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My Dog Smells Bad All of a Sudden: Vet Approved Signs, Causes & Remedies

Lorre Luther

By Lorre Luther


Vet approved

Dr. Marta Vidal-Abarca Photo

Reviewed & Fact-Checked By

Dr. Marta Vidal-Abarca

BVSc GPCert (Ophthal) MRCVS (Veterinarian)

The information is current and up-to-date in accordance with the latest veterinarian research.

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While it’s normal for dogs to have a distinctive scent, if your dog’s regular fragrance suddenly becomes intense, you may wonder if you should be concerned and how to address the problem effectively. Dental disease, anal sac issues, and skin and ear secondary bacterial and yeast infections are the most common culprits.

If you’re sure your dog isn’t stinky because they’ve gotten into something pungent, reach out to your veterinarian for guidance to prevent any conditions from progressing. There’s a chance your pet’s body odor may be linked to a medical condition that needs addressing. Speak to your veterinarian before attempting home remedies to ensure that whatever steps you take are appropriate for your dog’s condition.

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How Do Dog Health Problems Lead to Body Odor?

Dental disease is one of the most common health problems in dogs. In addition to bad breath, it causes pain and can be a chronic source of inflammation if not addressed properly. You may notice bad breath (halitosis) if bacteria are building up in your dog’s mouth. To prevent this, you will need to look after your dog’s teeth by brushing them every day and taking your dog for regular checkups with their veterinarian. 

Anal sacs are two little structures that sit internally on both sides of your dog’s bum. They produce a special scented secretion that gets released whenever your dog goes to the toilet. Whenever these sacs get inflamed or blocked, you may notice a pungent fishy smell coming from your dog’s rear end. Pets suffering from this uncomfortable condition often scoot and lick their bottoms to excess. Reach out to your veterinarian if you suspect something may be going on with your dog’s anal sacs, as abscesses can develop without prompt treatment. The problem is usually relatively easy to address during an office visit. Usually, a quick anal sac emptying is enough to solve the issue.

Canine skin problems are mostly caused by allergies. They often manifest as itchiness, which causes pets to lick and scratch to the point where their skin becomes irritated and inflamed. An allergy occurs when the immune system reacts against normal substances (allergens), which can be food, pollens, dust mites, or flea saliva, among others. Secondary bacterial and yeast infections can then take root, often producing a smell that packs quite a punch in the odor department. Ear infections can also cause dogs to smell, with bacterial and yeast infections producing a different type of smell. Recurrent canine ear infections are often linked to allergies.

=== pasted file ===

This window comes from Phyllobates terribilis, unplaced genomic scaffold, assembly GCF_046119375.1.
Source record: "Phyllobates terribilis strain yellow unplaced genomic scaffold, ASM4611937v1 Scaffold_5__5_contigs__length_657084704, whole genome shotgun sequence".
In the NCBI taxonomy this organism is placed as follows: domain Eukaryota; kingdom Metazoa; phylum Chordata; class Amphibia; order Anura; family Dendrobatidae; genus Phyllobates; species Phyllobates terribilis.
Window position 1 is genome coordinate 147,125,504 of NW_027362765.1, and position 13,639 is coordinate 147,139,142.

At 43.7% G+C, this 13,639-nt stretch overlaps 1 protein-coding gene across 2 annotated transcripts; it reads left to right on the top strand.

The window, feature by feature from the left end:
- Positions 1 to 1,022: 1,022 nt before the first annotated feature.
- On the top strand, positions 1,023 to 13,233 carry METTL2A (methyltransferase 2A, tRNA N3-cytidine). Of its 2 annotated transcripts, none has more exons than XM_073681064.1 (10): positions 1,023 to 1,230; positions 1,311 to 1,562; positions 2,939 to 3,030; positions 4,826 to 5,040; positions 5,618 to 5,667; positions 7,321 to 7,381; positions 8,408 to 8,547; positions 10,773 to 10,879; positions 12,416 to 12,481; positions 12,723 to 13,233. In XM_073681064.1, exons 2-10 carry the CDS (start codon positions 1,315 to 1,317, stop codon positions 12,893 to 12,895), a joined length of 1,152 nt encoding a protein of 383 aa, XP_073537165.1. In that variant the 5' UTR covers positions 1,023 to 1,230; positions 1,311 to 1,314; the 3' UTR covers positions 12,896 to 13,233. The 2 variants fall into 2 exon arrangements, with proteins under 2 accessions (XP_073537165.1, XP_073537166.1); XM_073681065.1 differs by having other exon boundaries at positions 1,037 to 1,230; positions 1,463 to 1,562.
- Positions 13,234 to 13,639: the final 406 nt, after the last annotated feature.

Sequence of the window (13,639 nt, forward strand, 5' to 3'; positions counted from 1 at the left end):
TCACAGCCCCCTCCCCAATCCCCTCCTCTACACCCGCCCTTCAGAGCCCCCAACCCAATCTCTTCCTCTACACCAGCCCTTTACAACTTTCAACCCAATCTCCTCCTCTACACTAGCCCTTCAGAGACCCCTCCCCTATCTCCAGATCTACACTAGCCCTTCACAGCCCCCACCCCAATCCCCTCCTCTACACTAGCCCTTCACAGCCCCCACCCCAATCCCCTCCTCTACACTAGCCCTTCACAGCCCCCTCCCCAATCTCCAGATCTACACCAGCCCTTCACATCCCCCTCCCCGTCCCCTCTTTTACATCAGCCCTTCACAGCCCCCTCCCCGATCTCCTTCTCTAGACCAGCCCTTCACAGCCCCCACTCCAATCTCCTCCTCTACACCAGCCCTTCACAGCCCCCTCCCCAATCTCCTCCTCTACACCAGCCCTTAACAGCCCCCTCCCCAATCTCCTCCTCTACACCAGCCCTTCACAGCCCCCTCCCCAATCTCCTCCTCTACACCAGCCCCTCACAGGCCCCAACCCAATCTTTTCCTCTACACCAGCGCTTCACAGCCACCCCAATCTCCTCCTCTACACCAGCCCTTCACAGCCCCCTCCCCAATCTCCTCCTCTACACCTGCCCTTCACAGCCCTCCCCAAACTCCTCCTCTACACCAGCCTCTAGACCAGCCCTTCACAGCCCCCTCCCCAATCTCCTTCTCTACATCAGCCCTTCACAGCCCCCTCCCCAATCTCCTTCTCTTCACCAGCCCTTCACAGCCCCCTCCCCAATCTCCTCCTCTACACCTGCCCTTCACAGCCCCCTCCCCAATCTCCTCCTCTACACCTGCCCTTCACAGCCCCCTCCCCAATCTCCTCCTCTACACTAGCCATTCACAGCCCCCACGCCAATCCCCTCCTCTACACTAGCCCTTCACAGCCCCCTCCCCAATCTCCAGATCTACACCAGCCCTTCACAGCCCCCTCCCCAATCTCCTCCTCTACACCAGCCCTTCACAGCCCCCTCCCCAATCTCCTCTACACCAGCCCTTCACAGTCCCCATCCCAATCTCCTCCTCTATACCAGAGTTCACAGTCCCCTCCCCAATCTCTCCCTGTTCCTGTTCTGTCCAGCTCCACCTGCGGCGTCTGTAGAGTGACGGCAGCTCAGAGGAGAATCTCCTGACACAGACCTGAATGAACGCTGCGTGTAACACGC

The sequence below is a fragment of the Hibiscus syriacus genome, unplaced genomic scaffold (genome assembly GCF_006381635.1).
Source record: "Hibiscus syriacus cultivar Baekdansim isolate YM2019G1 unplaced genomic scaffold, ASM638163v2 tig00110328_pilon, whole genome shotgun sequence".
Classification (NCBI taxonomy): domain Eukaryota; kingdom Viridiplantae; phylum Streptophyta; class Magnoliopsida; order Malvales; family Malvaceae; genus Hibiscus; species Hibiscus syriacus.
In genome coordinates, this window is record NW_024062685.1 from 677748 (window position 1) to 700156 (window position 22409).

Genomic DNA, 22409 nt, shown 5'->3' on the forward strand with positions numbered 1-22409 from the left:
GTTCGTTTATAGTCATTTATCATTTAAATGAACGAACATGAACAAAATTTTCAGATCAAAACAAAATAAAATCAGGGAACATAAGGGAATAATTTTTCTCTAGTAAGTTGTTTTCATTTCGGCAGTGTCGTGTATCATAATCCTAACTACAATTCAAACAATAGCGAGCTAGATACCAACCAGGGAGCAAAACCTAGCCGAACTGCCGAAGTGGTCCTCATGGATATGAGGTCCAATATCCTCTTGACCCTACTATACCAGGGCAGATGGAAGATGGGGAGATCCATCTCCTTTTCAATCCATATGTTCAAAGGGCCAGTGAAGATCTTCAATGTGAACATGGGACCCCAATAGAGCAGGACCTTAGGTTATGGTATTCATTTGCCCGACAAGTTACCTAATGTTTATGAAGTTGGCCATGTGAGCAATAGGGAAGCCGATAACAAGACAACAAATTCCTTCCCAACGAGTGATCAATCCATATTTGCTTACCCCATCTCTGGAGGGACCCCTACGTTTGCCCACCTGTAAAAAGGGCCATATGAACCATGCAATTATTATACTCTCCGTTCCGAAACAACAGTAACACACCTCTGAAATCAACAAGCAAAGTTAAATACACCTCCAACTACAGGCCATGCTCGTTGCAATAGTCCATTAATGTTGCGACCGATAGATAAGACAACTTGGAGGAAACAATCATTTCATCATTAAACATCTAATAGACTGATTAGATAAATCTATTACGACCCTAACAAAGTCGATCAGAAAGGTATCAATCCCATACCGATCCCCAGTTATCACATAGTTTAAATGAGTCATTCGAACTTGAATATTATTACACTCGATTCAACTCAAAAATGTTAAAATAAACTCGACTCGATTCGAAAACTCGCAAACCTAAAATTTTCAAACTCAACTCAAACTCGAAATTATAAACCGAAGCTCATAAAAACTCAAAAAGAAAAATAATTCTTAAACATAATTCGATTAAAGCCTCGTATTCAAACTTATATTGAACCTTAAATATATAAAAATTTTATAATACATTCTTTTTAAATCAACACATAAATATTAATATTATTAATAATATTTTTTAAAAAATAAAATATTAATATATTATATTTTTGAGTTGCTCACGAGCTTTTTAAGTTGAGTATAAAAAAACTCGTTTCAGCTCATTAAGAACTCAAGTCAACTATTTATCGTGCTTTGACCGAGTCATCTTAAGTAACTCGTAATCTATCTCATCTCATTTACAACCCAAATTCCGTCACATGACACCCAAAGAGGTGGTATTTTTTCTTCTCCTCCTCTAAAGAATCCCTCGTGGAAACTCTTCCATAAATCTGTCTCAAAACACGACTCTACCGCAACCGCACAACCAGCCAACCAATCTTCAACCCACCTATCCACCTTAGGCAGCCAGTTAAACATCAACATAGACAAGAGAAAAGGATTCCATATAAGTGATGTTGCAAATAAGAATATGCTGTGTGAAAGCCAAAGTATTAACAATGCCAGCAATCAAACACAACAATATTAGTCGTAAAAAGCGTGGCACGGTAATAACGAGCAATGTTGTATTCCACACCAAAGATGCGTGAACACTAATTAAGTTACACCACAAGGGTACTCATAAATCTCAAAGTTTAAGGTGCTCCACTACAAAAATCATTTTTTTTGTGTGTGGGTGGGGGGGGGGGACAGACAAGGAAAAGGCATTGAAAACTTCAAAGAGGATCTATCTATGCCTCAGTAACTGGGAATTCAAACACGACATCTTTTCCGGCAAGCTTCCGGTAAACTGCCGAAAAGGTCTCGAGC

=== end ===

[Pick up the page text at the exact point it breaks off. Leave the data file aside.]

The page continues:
dog sniffing another dogs butt
Image Credit: Vineyard Perspective, Shutterstock

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Signs of Canine Skin Bacterial & Yeast Infections

Dogs suffering from bacterial and yeast infections often have itchy skin. They repeatedly rub against furniture and walls to get relief. Head shaking and frequent licking are also seen. Hair loss, pustules, and skin discoloration are common, as are raw spots featuring smelly yellow or green pus.

What About Home Remedies?

Speak with your veterinarian before using home remedies to help your dog.

In terms of dental care, daily brushing is vital for success. Regular brushing continuously removes the sticky film (plaque) that forms over your dog’s teeth and prevents it from turning into tartar (calculus). Anal sacs are low-maintenance, meaning you only need to worry about them if they cause any issues to your pup.

Skin allergies can be managed if the ultimate cause or causes are discovered. The best way to prevent these issues from continuing is to prevent your dog from coming into contact with whatever is triggering their reactions (when possible). Using home remedies on your dog’s skin without discovering the underlying cause or getting your vet’s advice can harm your pet’s skin and overall health.